Best Ways to Save: September 2022

Is Our Health System Pushing You Into Medical Debt? 

Some Ways To Avoid It

By Mary Johnson, editor

Even with Medicare coverage, older adults frequently carry debt for medical bills.  Despite having other health insurance in addition to Medicare, beneficiaries are often underinsured and even worse — may not know it until hit with an unexpected medical bill.  Unfortunately, those bills often wind up on credit cards, or financed through a healthcare provider or other type of pricey, high interest loan.

Traditional Medicare alone has no out-of-pocket cap, causing about 20% of beneficiaries to purchase supplemental Medicare insurance known as Medigap to pay for out-of-pocket expenses.  Even with the Medigap coverage, a Part D plan is needed to cover prescription drug out-of-pocket spending.  Until the passage of recent prescription drug legislation, there was no annual limit on what beneficiaries may spend on prescriptions. This is scheduled to change, but the new $2,000 cap on out-of-pocket costs won’t take effect until 2025.

Almost half of all Medicare beneficiaries are enrolled in private Medicare Advantage plans which have annual out-of-pocket limits.  Even so those limits are most often unaffordable for the average Medicare beneficiary causing many to forgo medically necessary care.  In 2021, annual out-of-pocket limits averaged $5,091 for in-network services and $9,208 for both in- and out-of-network care.  Yet, in 2022, the average Social Security benefit is less than $1,623 a month, and 45% of older adults have little or even no savings at all according to TSCL surveys.

What can you do to avoid medical expense debt?  Here are a few dos and don’ts:

Don’t respond to unsolicited phone calls and mailings, especially those that do not clearly identify the insurance company or are not from the company that handles your current Medicare coverage.  Medicare beneficiaries have a huge problem with fraud and scam attempts.  A scammer’s goal is to get your personal information such as credit card and bank account info, as well as your Medicare number.  Even when from a well- known company, any change of plan requires time and due care to make sure a switch is in your best interest.  Medicare marketing materials, even those from legitimate insurers are easy to spot.  They are often full of glossy full color photos of carefree seniors, and woefully thin on the crucial details you need to make the best decision.

Do: Watch the mail for a package of information from your Medicare Advantage or Part D plan and check the specifics of your insurance coverage.  Legitimate Medicare Advantage and drug plan insurers are required to send out information to their enrollees about changes to their coverage in 2023.  This package is due to enrollees before the end of October.  It’s a thick envelope that will be identified by your insurer.  Most plans send out a no-gimmick black-and-white booklet printed on (cheap) plain paper which contains most, but not all, of what you need to know about cost changes for 2023.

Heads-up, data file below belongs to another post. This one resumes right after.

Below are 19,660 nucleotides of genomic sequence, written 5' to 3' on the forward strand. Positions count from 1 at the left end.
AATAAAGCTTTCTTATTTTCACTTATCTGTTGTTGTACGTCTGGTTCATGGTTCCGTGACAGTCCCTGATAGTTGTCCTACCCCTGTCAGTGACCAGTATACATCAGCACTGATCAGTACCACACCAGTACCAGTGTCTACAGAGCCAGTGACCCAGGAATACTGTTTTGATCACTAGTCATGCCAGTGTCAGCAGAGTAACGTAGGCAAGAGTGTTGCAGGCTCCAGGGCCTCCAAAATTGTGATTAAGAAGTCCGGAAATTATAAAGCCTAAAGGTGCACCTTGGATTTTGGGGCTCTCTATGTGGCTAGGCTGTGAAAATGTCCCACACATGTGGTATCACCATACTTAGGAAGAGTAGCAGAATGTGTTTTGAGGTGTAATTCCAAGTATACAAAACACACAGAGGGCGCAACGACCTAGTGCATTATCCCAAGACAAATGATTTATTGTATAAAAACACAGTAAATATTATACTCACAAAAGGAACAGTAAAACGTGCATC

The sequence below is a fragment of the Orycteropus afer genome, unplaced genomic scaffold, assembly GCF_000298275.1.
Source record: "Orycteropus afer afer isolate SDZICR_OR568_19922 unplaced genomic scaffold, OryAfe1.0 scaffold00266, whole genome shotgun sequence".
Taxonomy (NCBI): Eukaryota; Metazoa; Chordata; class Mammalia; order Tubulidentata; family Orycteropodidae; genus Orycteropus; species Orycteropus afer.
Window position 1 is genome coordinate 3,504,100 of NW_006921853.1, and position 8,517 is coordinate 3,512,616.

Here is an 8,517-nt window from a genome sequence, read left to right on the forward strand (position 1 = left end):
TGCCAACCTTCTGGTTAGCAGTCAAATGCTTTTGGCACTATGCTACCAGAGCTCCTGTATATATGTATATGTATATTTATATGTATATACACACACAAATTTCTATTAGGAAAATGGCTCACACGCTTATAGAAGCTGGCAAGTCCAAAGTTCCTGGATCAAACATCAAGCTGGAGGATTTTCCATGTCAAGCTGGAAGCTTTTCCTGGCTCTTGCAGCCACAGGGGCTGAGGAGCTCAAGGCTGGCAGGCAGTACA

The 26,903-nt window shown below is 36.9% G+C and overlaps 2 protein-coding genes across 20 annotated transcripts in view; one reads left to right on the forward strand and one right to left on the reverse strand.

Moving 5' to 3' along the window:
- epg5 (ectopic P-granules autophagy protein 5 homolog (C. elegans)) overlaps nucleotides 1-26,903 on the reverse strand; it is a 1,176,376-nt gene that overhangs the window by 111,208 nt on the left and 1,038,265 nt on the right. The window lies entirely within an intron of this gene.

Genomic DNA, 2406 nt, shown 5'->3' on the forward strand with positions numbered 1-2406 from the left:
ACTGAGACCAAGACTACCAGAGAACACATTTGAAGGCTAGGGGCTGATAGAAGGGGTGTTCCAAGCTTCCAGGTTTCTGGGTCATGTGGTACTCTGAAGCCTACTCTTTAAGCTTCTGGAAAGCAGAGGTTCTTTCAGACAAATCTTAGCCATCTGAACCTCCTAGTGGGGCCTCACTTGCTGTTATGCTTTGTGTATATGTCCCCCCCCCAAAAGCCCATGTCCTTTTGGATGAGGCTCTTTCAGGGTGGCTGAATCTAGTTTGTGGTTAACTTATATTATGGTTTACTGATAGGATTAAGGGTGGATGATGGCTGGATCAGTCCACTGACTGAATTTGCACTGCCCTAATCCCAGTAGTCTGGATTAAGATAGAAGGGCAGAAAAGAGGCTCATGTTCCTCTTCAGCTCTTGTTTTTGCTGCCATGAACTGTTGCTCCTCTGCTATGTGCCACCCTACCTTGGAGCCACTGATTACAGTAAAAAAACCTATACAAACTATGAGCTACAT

Don’t:  Throw your 2023 Part D or Medicare Advantage plan booklet away, no matter how boring and tedious.

Do:  Review your plan coverage and write down your questions.  Look for information such as:

  • Participating doctors and provider networks — are your doctors and hospitals still in the network?
  • Deductibles and co-pays for the services you currently use, and what you might need. What has gone up?
  • Coverage for the prescription drugs you take. Check the drug tiers.  Are your drugs still in the same tier, or have any been pushed into higher-costing tiers?  This is a sneaky way that plans increase your out-of-pocket costs in hopes you aren’t paying close attention.
  • Pre-authorization requirements and the services and prescriptions for which pre-authorization may be required.

Get answers by calling the customer service number for your health or drug plan for questions for which you can’t find answers.

Don’t:  Leave this book in a random pile somewhere.

Do:  Compare your health and drug plan options during Medicare Open Enrollment by getting FREE one-on-one counseling to understand your coverage.  Even if you are happy with your current health or drug plan, you may be able to save money and reduce medical debt by finding a better plan.  Figuring out insurance is about as much fun as doing taxes or getting a tooth pulled.  Instead, get someone who knows how this stuff works to help you.  It’s painless.  Find trusted, unbiased help from State Health Insurance Assistance Programs (SHIP) in every area of the country.  Many of these programs operate through Area Agencies on Aging.  To find contact information for counselling near you visit: SHIP at  Medicare Open Enrollment starts October 15 and runs through December 7.

Don’t:  Forgo screening for income-related Medicare Savings Programs and Medicare Extra Help because you assume you wouldn’t qualify.  If you are having trouble affording your healthcare costs, and carrying medical debt, that is reason enough to check.

Do:  Ask about these Medicare programs that pay the Part B premium, some out-of-pocket costs for those who qualify, and provide help with prescription drug costs.

1 in 5 Seniors Applied for Medicare Extra Help or Medicare Savings Programs in Past 18 Months.

More than 1 out of 5, of participants in TSCL’s recent Senior Priority Plan Survey say they have filed an application for Medicare Extra Help or a Medicare Savings Program over the past 18 months.  The programs can help cover the cost of premiums and out-of-pocket costs for health benefits and prescription drugs.